If a family member dies without leaving any children to say Kaddish for them, can another family member take on the job of saying Kaddish? Is it permissible even if the parents of the one saying it are still alive?

I know that some people do not say the Mourner's Kaddish if both of their parents are alive. I am not certain if this is just a custom, or if it is actually forbidden to. If the parents do not object, then why would there be any problem with anyone Sanctifying the Name? Someone should say it for a Jew, right?

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    @DanF, no. My question is not related to the existence of deceased relatives. IIR my question question properly, this is not a dupe. – Noach MiFrankfurt Jun 25 '15 at 23:26
  • @NoachmiFrankfurt "existence of deceased relatives" - Huh??? If they're deceased, how can they exist??? (OK, I know what you meant ;-) Seriously, I don't see the difference between this question and yours. What did I miss? – DanF Jun 26 '15 at 13:14
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    @DanF, that question appears to be particularly about resolving a difference between one's parents and one's rabbi. – Isaac Moses Jun 26 '15 at 13:55
  • @IsaacMoses, if the question isn't a duplicate, then the answer on the other question needs to be deleted and the phrase at the end of that question that justified the answer modified to not mislead future answers about the intention of the question. – Yishai Jun 28 '15 at 18:20
  • @Yishai, I agreee that that answer doesn't answer the question. I've voted to close that question, since, despite the disclaimer, it's asking "what should I do in my specific situation?" – Isaac Moses Jun 29 '15 at 14:57

If one's parents give permission for one to do so, then one may. For example, I was asked by my mother to say kaddish for an aunt who died without any children. However, if the parents object, then it is a matter of Kibud Av Ve'Aim (honoring one's parents) because they could regard it as expressing a wish that for them to die. As seen in the sources, it is a requirement that the parents agree before one starts saying the kaddish.

When the parents do consent, it can be considered that one is honoring his parents by doing this. in their stead.

Can I say kaddish for someone if my parents are still alive?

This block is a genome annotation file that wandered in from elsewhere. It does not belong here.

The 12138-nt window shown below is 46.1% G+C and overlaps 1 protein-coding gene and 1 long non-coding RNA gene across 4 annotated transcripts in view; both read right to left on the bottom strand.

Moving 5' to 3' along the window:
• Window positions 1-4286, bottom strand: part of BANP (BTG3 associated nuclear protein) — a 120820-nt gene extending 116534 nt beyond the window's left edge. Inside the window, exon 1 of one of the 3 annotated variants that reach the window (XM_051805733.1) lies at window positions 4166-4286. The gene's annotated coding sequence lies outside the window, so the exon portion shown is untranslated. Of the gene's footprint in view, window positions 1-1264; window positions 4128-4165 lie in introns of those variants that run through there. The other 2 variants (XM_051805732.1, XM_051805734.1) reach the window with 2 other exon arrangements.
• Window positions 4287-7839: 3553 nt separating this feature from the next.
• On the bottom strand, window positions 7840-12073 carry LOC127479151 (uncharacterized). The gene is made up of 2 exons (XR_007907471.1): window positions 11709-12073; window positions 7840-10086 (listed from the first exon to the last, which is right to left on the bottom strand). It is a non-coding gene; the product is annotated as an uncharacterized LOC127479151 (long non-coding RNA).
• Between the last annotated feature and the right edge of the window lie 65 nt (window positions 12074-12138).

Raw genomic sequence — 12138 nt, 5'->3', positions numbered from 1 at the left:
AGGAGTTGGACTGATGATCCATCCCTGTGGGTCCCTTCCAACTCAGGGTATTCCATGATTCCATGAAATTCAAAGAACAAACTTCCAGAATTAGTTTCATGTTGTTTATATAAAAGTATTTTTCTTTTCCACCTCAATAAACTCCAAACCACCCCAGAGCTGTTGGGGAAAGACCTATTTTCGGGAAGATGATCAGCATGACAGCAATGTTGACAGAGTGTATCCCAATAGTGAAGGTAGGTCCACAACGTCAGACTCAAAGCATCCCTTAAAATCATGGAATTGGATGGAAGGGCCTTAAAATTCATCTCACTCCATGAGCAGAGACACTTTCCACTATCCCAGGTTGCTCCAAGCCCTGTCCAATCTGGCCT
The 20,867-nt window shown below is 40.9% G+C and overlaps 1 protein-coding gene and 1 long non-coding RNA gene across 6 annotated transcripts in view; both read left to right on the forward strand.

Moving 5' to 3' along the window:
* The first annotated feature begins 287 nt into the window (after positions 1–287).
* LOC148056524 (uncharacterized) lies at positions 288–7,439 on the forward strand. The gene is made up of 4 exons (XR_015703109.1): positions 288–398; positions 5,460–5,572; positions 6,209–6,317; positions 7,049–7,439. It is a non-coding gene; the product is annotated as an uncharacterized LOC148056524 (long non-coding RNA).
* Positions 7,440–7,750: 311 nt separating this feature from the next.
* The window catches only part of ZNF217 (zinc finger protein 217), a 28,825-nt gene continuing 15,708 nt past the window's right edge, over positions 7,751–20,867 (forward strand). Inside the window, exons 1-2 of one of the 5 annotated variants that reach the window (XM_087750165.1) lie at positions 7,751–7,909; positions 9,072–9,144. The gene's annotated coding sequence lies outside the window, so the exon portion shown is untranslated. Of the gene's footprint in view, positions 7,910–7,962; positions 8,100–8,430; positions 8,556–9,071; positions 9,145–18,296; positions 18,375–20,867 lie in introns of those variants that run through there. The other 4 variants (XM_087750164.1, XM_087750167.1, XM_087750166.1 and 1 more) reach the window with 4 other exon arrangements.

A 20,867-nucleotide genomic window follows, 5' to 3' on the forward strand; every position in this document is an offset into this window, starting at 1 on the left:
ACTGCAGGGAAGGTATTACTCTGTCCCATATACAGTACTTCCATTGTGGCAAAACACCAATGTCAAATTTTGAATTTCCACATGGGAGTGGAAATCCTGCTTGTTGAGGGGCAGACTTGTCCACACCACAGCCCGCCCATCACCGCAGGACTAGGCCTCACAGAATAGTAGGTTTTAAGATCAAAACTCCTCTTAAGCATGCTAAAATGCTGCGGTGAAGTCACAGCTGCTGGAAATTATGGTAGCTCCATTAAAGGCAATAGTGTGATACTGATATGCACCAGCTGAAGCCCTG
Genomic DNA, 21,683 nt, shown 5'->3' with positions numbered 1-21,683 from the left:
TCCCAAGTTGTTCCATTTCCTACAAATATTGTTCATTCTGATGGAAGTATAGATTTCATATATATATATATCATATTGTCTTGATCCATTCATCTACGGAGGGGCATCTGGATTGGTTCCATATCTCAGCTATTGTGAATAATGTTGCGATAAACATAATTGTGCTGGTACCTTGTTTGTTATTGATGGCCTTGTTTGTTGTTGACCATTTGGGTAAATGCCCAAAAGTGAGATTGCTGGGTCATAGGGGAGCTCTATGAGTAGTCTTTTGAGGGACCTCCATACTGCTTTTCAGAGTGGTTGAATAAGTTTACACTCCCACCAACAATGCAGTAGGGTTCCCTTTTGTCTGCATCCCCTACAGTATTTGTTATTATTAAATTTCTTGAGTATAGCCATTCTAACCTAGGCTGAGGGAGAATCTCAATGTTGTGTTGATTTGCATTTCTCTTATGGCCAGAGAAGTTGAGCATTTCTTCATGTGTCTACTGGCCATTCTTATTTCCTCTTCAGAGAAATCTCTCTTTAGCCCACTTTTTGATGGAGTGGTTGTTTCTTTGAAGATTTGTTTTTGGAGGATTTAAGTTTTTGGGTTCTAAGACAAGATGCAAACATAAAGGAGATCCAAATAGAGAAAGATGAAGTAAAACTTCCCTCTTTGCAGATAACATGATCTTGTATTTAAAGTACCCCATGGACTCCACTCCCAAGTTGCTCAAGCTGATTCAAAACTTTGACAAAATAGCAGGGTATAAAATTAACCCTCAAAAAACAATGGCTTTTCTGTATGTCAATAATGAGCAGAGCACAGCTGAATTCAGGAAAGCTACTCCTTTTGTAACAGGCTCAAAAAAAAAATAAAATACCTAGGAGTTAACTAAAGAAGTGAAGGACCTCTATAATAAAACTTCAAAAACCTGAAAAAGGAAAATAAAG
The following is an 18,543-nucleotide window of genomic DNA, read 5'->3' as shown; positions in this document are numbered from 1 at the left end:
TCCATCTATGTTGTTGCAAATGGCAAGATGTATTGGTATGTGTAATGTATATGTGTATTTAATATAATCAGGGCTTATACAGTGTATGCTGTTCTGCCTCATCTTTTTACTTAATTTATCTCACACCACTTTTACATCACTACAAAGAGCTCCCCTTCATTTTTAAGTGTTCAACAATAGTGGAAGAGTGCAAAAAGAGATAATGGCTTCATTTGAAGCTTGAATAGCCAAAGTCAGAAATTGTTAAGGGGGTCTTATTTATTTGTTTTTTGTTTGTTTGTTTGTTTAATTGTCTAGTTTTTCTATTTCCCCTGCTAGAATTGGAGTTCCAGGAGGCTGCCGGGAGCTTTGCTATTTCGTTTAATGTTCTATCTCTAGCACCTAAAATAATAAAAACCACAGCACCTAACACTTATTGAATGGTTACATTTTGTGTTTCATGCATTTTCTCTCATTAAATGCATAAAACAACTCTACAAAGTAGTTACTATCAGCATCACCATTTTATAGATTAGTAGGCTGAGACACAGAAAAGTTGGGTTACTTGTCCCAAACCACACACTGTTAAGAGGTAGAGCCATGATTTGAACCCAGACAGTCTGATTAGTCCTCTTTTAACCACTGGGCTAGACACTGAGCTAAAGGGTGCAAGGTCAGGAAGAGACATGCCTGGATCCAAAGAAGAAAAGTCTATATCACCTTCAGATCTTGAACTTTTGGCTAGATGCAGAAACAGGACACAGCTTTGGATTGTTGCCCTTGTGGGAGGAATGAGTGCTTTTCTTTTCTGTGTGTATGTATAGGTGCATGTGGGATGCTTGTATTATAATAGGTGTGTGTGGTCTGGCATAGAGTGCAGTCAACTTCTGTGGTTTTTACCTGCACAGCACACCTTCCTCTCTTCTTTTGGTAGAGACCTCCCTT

Rabbi Latowicz: if no one else available, and the grandchild's parents consent... then it is ok

Saying Kaddish for a Person Who Does Not Have an Adult Son

The grandson and son-in-law are permitted to say Kaddish only when one of their own parents is deceased, or if their parents agree to his reciting Kaddish while they are living. However, someone whose parents are strict that he not say Kaddish while they are both alive may not recite the Kaddish for his grandparent or in-law.

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  • A local rabbi in Chicago disallows doing this even with the parents' permission – Daniel Jun 25 '15 at 23:06
  • Parents who don't give permission should really just get over themselves and let the kid do something nice. What kind of chinukh is that anyway? That your own ego and fear of a child's conspiracy against you outweighs chesed shel emet? – Double AA Jun 25 '15 at 23:40
  • @DoubleAA What the parent should do is not part of the question. If the parent believes that the child saying kaddish for the relative will cause him to have to say kaddish for the parent (as some people do), then it is an actual sakannah (in the parent's mind). However, that is not part of this question. – sabbahillel Jun 26 '15 at 3:03
  • @sabbahillel Indeed it is not part of the question. You should know though that just bc a parent believes something doesn't make it a sakana. It is not a sakana. Skipping this opportunity is the same as if your parents told you not to jump rope. You listen because they said so not because they're being even slightly reasonable. – Double AA Jun 26 '15 at 3:04
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    @rosends I would guess that it is better to ask again as circumstances can change – sabbahillel Dec 3 '17 at 16:55

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